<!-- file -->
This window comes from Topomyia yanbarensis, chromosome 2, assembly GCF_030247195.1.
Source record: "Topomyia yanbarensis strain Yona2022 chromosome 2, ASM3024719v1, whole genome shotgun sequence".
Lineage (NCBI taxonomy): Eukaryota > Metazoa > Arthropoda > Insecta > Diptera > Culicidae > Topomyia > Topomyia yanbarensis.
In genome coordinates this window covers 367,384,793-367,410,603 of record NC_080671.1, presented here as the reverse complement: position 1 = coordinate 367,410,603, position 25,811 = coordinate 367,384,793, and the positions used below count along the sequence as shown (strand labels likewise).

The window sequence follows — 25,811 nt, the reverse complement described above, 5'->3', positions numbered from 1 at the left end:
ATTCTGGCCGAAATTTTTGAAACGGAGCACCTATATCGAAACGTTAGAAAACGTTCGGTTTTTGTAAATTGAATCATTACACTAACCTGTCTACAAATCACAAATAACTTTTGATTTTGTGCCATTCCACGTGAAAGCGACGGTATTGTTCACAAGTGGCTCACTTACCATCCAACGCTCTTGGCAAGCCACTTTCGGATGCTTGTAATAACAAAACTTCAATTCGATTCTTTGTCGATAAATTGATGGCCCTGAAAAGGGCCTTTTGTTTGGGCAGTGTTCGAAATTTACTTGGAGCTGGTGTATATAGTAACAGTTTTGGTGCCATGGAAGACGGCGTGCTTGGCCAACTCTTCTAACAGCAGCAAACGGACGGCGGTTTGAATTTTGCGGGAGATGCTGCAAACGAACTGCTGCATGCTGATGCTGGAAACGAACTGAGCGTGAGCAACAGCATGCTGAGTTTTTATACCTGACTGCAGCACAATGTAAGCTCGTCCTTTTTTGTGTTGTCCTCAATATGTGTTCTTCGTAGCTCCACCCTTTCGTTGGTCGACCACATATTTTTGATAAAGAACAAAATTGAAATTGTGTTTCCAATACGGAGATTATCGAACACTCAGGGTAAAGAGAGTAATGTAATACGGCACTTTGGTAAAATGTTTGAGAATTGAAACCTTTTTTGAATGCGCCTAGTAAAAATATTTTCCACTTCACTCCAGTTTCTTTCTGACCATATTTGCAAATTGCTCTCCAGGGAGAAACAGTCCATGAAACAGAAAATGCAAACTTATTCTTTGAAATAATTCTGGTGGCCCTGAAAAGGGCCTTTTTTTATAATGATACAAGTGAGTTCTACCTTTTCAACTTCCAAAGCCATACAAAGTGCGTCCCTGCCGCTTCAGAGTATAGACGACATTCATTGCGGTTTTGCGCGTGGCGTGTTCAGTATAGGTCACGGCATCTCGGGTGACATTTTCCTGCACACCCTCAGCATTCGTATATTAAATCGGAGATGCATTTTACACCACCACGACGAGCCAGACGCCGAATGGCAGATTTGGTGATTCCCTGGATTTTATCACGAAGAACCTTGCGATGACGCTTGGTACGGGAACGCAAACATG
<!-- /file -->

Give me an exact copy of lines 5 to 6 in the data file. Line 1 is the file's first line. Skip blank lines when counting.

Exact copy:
The window sequence follows — 25,811 nt, the reverse complement described above, 5'->3', positions numbered from 1 at the left end:
ATTCTGGCCGAAATTTTTGAAACGGAGCACCTATATCGAAACGTTAGAAAACGTTCGGTTTTTGTAAATTGAATCATTACACTAACCTGTCTACAAATCACAAATAACTTTTGATTTTGTGCCATTCCACGTGAAAGCGACGGTATTGTTCACAAGTGGCTCACTTACCATCCAACGCTCTTGGCAAGCCACTTTCGGATGCTTGTAATAACAAAACTTCAATTCGATTCTTTGTCGATAAATTGATGGCCCTGAAAAGGGCCTTTTGTTTGGGCAGTGTTCGAAATTTACTTGGAGCTGGTGTATATAGTAACAGTTTTGGTGCCATGGAAGACGGCGTGCTTGGCCAACTCTTCTAACAGCAGCAAACGGACGGCGGTTTGAATTTTGCGGGAGATGCTGCAAACGAACTGCTGCATGCTGATGCTGGAAACGAACTGAGCGTGAGCAACAGCATGCTGAGTTTTTATACCTGACTGCAGCACAATGTAAGCTCGTCCTTTTTTGTGTTGTCCTCAATATGTGTTCTTCGTAGCTCCACCCTTTCGTTGGTCGACCACATATTTTTGATAAAGAACAAAATTGAAATTGTGTTTCCAATACGGAGATTATCGAACACTCAGGGTAAAGAGAGTAATGTAATACGGCACTTTGGTAAAATGTTTGAGAATTGAAACCTTTTTTGAATGCGCCTAGTAAAAATATTTTCCACTTCACTCCAGTTTCTTTCTGACCATATTTGCAAATTGCTCTCCAGGGAGAAACAGTCCATGAAACAGAAAATGCAAACTTATTCTTTGAAATAATTCTGGTGGCCCTGAAAAGGGCCTTTTTTTATAATGATACAAGTGAGTTCTACCTTTTCAACTTCCAAAGCCATACAAAGTGCGTCCCTGCCGCTTCAGAGTATAGACGACATTCATTGCGGTTTTGCGCGTGGCGTGTTCAGTATAGGTCACGGCATCTCGGGTGACATTTTCCTGCACACCCTCAGCATTCGTATATTAAATCGGAGATGCATTTTACACCACCACGACGAGCCAGACGCCGAATGGCAGATTTGGTGATTCCCTGGATTTTATCACGAAGAACCTTGCGATGACGCTTGGTACGGGAACGCAAACATG